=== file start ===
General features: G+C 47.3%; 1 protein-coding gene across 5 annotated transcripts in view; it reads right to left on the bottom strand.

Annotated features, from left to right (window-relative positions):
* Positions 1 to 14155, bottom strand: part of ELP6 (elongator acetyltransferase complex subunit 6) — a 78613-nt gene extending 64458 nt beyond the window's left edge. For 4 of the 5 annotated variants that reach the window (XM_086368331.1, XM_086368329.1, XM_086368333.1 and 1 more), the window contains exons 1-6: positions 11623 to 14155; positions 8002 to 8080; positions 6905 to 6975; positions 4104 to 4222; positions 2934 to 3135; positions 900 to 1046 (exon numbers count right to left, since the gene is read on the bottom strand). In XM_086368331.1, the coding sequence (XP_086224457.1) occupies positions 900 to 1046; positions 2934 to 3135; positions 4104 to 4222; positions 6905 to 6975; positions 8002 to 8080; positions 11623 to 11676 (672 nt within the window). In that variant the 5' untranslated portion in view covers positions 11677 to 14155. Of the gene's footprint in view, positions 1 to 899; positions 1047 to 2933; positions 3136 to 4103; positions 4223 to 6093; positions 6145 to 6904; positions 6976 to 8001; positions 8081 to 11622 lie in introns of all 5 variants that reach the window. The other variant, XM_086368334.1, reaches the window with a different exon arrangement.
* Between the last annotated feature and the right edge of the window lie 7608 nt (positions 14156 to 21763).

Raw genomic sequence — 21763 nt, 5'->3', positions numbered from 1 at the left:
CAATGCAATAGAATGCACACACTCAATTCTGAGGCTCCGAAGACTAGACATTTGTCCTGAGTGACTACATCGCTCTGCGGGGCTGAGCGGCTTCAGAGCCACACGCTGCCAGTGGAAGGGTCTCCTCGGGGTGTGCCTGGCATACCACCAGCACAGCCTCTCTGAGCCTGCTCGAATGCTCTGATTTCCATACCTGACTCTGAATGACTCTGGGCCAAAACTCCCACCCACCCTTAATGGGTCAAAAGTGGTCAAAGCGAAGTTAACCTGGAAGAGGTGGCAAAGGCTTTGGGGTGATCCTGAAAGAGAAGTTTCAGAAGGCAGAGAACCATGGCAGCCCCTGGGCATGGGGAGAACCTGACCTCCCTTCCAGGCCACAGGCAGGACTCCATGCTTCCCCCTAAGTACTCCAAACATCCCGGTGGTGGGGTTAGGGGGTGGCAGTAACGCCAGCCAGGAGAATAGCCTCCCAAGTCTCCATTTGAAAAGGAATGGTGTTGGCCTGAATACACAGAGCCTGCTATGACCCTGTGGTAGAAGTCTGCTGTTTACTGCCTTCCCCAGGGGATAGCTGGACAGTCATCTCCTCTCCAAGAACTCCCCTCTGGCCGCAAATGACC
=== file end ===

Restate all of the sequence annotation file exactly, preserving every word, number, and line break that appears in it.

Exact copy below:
General features: G+C 47.3%; 1 protein-coding gene across 5 annotated transcripts in view; it reads right to left on the bottom strand.

Annotated features, from left to right (window-relative positions):
* Positions 1 to 14155, bottom strand: part of ELP6 (elongator acetyltransferase complex subunit 6) — a 78613-nt gene extending 64458 nt beyond the window's left edge. For 4 of the 5 annotated variants that reach the window (XM_086368331.1, XM_086368329.1, XM_086368333.1 and 1 more), the window contains exons 1-6: positions 11623 to 14155; positions 8002 to 8080; positions 6905 to 6975; positions 4104 to 4222; positions 2934 to 3135; positions 900 to 1046 (exon numbers count right to left, since the gene is read on the bottom strand). In XM_086368331.1, the coding sequence (XP_086224457.1) occupies positions 900 to 1046; positions 2934 to 3135; positions 4104 to 4222; positions 6905 to 6975; positions 8002 to 8080; positions 11623 to 11676 (672 nt within the window). In that variant the 5' untranslated portion in view covers positions 11677 to 14155. Of the gene's footprint in view, positions 1 to 899; positions 1047 to 2933; positions 3136 to 4103; positions 4223 to 6093; positions 6145 to 6904; positions 6976 to 8001; positions 8081 to 11622 lie in introns of all 5 variants that reach the window. The other variant, XM_086368334.1, reaches the window with a different exon arrangement.
* Between the last annotated feature and the right edge of the window lie 7608 nt (positions 14156 to 21763).

Raw genomic sequence — 21763 nt, 5'->3', positions numbered from 1 at the left:
CAATGCAATAGAATGCACACACTCAATTCTGAGGCTCCGAAGACTAGACATTTGTCCTGAGTGACTACATCGCTCTGCGGGGCTGAGCGGCTTCAGAGCCACACGCTGCCAGTGGAAGGGTCTCCTCGGGGTGTGCCTGGCATACCACCAGCACAGCCTCTCTGAGCCTGCTCGAATGCTCTGATTTCCATACCTGACTCTGAATGACTCTGGGCCAAAACTCCCACCCACCCTTAATGGGTCAAAAGTGGTCAAAGCGAAGTTAACCTGGAAGAGGTGGCAAAGGCTTTGGGGTGATCCTGAAAGAGAAGTTTCAGAAGGCAGAGAACCATGGCAGCCCCTGGGCATGGGGAGAACCTGACCTCCCTTCCAGGCCACAGGCAGGACTCCATGCTTCCCCCTAAGTACTCCAAACATCCCGGTGGTGGGGTTAGGGGGTGGCAGTAACGCCAGCCAGGAGAATAGCCTCCCAAGTCTCCATTTGAAAAGGAATGGTGTTGGCCTGAATACACAGAGCCTGCTATGACCCTGTGGTAGAAGTCTGCTGTTTACTGCCTTCCCCAGGGGATAGCTGGACAGTCATCTCCTCTCCAAGAACTCCCCTCTGGCCGCAAATGACC